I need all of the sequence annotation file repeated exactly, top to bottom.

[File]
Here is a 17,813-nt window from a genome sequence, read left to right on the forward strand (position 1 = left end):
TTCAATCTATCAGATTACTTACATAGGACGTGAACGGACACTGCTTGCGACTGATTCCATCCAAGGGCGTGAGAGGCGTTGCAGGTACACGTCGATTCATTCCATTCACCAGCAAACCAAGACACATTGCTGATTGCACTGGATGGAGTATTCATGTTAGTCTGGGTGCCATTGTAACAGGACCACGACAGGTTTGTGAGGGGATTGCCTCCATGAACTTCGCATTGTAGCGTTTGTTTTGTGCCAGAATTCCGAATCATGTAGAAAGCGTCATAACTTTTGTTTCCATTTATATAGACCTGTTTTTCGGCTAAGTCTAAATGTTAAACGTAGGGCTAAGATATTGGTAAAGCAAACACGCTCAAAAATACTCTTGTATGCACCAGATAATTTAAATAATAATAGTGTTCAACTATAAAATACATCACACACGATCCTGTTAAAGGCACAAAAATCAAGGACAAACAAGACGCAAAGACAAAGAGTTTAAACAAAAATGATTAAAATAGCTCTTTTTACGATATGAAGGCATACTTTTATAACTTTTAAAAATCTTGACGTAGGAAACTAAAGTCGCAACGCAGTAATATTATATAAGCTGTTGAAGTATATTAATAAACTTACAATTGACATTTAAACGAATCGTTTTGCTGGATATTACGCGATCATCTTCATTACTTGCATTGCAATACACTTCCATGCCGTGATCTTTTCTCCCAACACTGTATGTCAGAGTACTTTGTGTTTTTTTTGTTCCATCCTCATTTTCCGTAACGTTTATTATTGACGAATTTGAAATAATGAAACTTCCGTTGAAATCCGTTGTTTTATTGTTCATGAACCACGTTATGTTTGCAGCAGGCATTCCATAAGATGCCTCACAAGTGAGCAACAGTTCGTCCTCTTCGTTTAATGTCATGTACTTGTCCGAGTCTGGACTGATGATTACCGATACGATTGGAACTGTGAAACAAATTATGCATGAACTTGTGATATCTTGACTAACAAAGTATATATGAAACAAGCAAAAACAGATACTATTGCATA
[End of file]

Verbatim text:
Here is a 17,813-nt window from a genome sequence, read left to right on the forward strand (position 1 = left end):
TTCAATCTATCAGATTACTTACATAGGACGTGAACGGACACTGCTTGCGACTGATTCCATCCAAGGGCGTGAGAGGCGTTGCAGGTACACGTCGATTCATTCCATTCACCAGCAAACCAAGACACATTGCTGATTGCACTGGATGGAGTATTCATGTTAGTCTGGGTGCCATTGTAACAGGACCACGACAGGTTTGTGAGGGGATTGCCTCCATGAACTTCGCATTGTAGCGTTTGTTTTGTGCCAGAATTCCGAATCATGTAGAAAGCGTCATAACTTTTGTTTCCATTTATATAGACCTGTTTTTCGGCTAAGTCTAAATGTTAAACGTAGGGCTAAGATATTGGTAAAGCAAACACGCTCAAAAATACTCTTGTATGCACCAGATAATTTAAATAATAATAGTGTTCAACTATAAAATACATCACACACGATCCTGTTAAAGGCACAAAAATCAAGGACAAACAAGACGCAAAGACAAAGAGTTTAAACAAAAATGATTAAAATAGCTCTTTTTACGATATGAAGGCATACTTTTATAACTTTTAAAAATCTTGACGTAGGAAACTAAAGTCGCAACGCAGTAATATTATATAAGCTGTTGAAGTATATTAATAAACTTACAATTGACATTTAAACGAATCGTTTTGCTGGATATTACGCGATCATCTTCATTACTTGCATTGCAATACACTTCCATGCCGTGATCTTTTCTCCCAACACTGTATGTCAGAGTACTTTGTGTTTTTTTTGTTCCATCCTCATTTTCCGTAACGTTTATTATTGACGAATTTGAAATAATGAAACTTCCGTTGAAATCCGTTGTTTTATTGTTCATGAACCACGTTATGTTTGCAGCAGGCATTCCATAAGATGCCTCACAAGTGAGCAACAGTTCGTCCTCTTCGTTTAATGTCATGTACTTGTCCGAGTCTGGACTGATGATTACCGATACGATTGGAACTGTGAAACAAATTATGCATGAACTTGTGATATCTTGACTAACAAAGTATATATGAAACAAGCAAAAACAGATACTATTGCATA